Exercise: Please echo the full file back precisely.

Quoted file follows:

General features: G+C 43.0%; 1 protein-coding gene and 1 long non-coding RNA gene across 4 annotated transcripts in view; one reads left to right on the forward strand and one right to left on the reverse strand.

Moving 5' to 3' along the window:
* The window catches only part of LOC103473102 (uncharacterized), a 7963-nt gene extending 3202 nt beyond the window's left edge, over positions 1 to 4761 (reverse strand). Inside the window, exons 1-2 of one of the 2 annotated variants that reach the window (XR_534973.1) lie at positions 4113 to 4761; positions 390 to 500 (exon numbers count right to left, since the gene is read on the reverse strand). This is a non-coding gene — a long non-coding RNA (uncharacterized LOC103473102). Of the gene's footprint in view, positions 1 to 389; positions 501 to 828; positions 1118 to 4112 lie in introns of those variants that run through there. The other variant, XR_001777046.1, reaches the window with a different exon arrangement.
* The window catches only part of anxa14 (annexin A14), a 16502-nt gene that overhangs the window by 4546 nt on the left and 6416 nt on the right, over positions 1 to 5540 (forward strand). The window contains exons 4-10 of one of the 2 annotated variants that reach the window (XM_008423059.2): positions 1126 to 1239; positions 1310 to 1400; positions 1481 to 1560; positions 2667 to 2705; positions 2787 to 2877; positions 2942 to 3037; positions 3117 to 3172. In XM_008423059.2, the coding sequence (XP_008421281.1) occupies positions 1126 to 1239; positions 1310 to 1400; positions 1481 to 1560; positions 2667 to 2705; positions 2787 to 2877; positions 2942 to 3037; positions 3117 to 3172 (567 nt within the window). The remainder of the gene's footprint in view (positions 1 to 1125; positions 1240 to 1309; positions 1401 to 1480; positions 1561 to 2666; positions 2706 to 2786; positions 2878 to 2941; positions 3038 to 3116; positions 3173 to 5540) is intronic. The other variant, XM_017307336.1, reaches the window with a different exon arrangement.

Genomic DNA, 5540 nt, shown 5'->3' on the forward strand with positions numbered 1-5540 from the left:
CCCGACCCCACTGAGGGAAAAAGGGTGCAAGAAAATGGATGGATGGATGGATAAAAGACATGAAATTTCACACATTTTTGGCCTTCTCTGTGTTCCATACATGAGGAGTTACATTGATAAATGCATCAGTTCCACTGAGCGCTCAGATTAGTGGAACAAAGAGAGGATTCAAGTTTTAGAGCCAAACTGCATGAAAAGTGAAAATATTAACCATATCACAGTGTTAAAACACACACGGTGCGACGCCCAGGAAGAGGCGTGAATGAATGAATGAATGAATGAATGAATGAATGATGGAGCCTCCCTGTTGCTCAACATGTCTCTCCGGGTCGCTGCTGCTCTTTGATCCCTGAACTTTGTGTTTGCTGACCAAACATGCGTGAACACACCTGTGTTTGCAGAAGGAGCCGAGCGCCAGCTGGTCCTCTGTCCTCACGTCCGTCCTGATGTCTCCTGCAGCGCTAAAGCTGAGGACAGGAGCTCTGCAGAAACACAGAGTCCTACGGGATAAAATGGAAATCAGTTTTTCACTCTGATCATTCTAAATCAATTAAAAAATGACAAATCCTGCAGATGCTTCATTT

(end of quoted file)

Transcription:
General features: G+C 43.0%; 1 protein-coding gene and 1 long non-coding RNA gene across 4 annotated transcripts in view; one reads left to right on the forward strand and one right to left on the reverse strand.

Moving 5' to 3' along the window:
* The window catches only part of LOC103473102 (uncharacterized), a 7963-nt gene extending 3202 nt beyond the window's left edge, over positions 1 to 4761 (reverse strand). Inside the window, exons 1-2 of one of the 2 annotated variants that reach the window (XR_534973.1) lie at positions 4113 to 4761; positions 390 to 500 (exon numbers count right to left, since the gene is read on the reverse strand). This is a non-coding gene — a long non-coding RNA (uncharacterized LOC103473102). Of the gene's footprint in view, positions 1 to 389; positions 501 to 828; positions 1118 to 4112 lie in introns of those variants that run through there. The other variant, XR_001777046.1, reaches the window with a different exon arrangement.
* The window catches only part of anxa14 (annexin A14), a 16502-nt gene that overhangs the window by 4546 nt on the left and 6416 nt on the right, over positions 1 to 5540 (forward strand). The window contains exons 4-10 of one of the 2 annotated variants that reach the window (XM_008423059.2): positions 1126 to 1239; positions 1310 to 1400; positions 1481 to 1560; positions 2667 to 2705; positions 2787 to 2877; positions 2942 to 3037; positions 3117 to 3172. In XM_008423059.2, the coding sequence (XP_008421281.1) occupies positions 1126 to 1239; positions 1310 to 1400; positions 1481 to 1560; positions 2667 to 2705; positions 2787 to 2877; positions 2942 to 3037; positions 3117 to 3172 (567 nt within the window). The remainder of the gene's footprint in view (positions 1 to 1125; positions 1240 to 1309; positions 1401 to 1480; positions 1561 to 2666; positions 2706 to 2786; positions 2878 to 2941; positions 3038 to 3116; positions 3173 to 5540) is intronic. The other variant, XM_017307336.1, reaches the window with a different exon arrangement.

Genomic DNA, 5540 nt, shown 5'->3' on the forward strand with positions numbered 1-5540 from the left:
CCCGACCCCACTGAGGGAAAAAGGGTGCAAGAAAATGGATGGATGGATGGATAAAAGACATGAAATTTCACACATTTTTGGCCTTCTCTGTGTTCCATACATGAGGAGTTACATTGATAAATGCATCAGTTCCACTGAGCGCTCAGATTAGTGGAACAAAGAGAGGATTCAAGTTTTAGAGCCAAACTGCATGAAAAGTGAAAATATTAACCATATCACAGTGTTAAAACACACACGGTGCGACGCCCAGGAAGAGGCGTGAATGAATGAATGAATGAATGAATGAATGAATGATGGAGCCTCCCTGTTGCTCAACATGTCTCTCCGGGTCGCTGCTGCTCTTTGATCCCTGAACTTTGTGTTTGCTGACCAAACATGCGTGAACACACCTGTGTTTGCAGAAGGAGCCGAGCGCCAGCTGGTCCTCTGTCCTCACGTCCGTCCTGATGTCTCCTGCAGCGCTAAAGCTGAGGACAGGAGCTCTGCAGAAACACAGAGTCCTACGGGATAAAATGGAAATCAGTTTTTCACTCTGATCATTCTAAATCAATTAAAAAATGACAAATCCTGCAGATGCTTCATTT